Robert Reich envisions rising economic populism manifesting itself as a new “People’s Party.” While he is right that many people on both sides of the left-right divide are desperate for more economically populist candidates, he is, sadly, wrong that America will create a viable additional party just because lots of people really, really want one (or two).
If really wanting were enough, the United States would have created more viable parties during the Progressive Era. If wanting were enough, Ross Perot’s Reform Party would still be around. The paucity of parties stems not from a lack of interest but from a lack of a modern voting system. Until the United States updates how it votes, American voters will only have two viable options on their ballots, no matter how many people click their heels and wish it weren’t so.
By design, winner-take-all voting disproportionately advantages two major parties, while proportional representation voting empowers parties in proportion to how many voters their platforms actually represent.
The example of New Zealand
New Zealand used winner-take-all voting for most of the twentieth century, and two major parties, National (conservative) and Labor (progressive), consistently won almost all the seats. Since switching to proportional representation in 1996, the Green Party (progressive, environmental), the New Zealand First Party (centrist, populist, nationalist), and the Maori Party (representing indigenous people) have gained seats in Parliament proportional to the number of voters who support them (12 percent, 9 percent, and 2 percent, respectively).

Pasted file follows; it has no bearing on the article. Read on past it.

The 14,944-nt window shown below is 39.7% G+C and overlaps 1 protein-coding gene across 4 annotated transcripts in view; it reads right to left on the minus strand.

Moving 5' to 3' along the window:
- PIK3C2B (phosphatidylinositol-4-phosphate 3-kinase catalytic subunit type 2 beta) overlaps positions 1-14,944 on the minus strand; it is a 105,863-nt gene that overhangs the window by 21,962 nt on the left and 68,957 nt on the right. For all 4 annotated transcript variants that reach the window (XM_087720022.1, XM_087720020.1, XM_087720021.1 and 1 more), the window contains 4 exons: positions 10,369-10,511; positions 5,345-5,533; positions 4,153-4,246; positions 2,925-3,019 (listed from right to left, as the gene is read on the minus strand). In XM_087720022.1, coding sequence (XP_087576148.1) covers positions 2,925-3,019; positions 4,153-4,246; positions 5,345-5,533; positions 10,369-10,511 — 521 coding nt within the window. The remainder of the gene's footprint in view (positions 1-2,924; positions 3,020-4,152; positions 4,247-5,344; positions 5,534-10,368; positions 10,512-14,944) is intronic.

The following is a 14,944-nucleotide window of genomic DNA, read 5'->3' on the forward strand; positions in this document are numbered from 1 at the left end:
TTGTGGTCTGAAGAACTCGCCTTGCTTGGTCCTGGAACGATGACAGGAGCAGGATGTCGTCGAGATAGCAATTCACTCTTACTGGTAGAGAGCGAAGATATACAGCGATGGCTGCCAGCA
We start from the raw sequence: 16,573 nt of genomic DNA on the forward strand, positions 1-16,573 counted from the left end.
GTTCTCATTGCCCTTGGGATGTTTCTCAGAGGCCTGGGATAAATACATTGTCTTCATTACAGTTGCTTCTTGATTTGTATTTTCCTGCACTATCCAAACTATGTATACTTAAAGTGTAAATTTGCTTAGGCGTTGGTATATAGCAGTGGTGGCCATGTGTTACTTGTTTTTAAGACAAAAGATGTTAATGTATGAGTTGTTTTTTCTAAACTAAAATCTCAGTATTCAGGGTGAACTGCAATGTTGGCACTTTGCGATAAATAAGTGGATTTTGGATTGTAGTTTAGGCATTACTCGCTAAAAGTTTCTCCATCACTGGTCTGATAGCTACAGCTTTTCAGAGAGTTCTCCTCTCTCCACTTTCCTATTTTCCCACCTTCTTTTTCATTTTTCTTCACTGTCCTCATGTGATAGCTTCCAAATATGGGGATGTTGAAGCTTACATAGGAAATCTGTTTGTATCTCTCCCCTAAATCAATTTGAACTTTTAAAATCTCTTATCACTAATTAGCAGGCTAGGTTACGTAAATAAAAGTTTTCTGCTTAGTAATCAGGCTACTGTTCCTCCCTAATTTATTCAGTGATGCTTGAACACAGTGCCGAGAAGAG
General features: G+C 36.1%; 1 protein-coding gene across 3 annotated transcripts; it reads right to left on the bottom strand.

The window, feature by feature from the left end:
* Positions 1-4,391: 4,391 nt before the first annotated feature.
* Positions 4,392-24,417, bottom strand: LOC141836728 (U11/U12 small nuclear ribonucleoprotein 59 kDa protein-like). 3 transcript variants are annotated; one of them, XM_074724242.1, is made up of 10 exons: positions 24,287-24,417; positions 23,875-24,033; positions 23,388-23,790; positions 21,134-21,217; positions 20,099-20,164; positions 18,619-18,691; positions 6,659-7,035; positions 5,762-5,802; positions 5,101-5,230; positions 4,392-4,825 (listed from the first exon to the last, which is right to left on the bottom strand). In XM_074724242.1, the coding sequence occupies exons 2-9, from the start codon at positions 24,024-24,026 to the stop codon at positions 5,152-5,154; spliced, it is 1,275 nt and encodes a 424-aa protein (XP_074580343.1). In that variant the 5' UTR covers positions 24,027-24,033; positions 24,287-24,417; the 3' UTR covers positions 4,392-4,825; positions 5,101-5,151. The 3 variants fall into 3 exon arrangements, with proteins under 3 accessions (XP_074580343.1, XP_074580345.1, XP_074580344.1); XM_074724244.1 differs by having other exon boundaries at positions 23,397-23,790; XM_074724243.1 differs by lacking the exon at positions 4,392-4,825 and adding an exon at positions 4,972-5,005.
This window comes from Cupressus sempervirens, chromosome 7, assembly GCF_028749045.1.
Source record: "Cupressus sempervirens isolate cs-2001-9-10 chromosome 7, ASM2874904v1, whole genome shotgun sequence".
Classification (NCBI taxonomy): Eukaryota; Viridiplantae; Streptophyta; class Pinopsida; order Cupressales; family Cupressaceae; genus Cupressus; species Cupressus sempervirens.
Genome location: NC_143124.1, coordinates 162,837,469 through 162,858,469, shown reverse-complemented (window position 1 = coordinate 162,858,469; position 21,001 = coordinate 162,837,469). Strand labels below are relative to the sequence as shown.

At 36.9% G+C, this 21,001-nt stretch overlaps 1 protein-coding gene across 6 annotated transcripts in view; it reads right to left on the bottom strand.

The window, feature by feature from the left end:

The example of Canada
In Canada, thirteen commissions, assemblies, and reports over the years recommended proportional representation. But Canada continued to suffer disproportional elections: Stephen Harper and the Conservative Party ruled for nearly a decade even though only a plurality of voters (36 to 40 percent) voted for the Conservative Party. Conservatives formed a minority government with 36.3 percent of the votes in 2006, but won a majority 53.9 percent of the legislative seats in 2011 with just 39.6 percent of the votes.
In 2015, the Liberal Party and the progressive New Democratic Party (NDP) both campaigned on the promise to abolish first-past-the-post voting. The Liberal Party swept to power with 54.4 percent of the seats (but only 39.5 percent of the vote), while the NDP won 13 percent of the seats (with 19.7 percent of the vote). The Liberal Party favors instant runoff voting (IRV), likely because it might let Liberals continue to win close to a majority of seats. The NDP favors proportional representation (specifically, a form called Mixed Member Proportional).
Prime Minister Trudeau has promised to form a multi-party committee to explore the question of which voting system is best. The NDP recommended that, in keeping with the spirit of the exercise, committee membership should be proportional to the parties’ share of the vote in fall 2015: five Liberals, three Conservatives, two New Democrats, one Bloc Quebecois, and one Green.
The US opportunity
In the United States, hardly anyone even talks about the benefits of proportional representation. In 1967, the US Congress mandated single-member districts, foreclosing proportional representation at the federal level. Good news: there are no Constitutional barriers to repealing this law and replacing it with something like the Fair Representation Act. Bad news: passing such an act through Congress will be a hard slog. As with most important changes in the United States, national reform is a long road that starts with the states.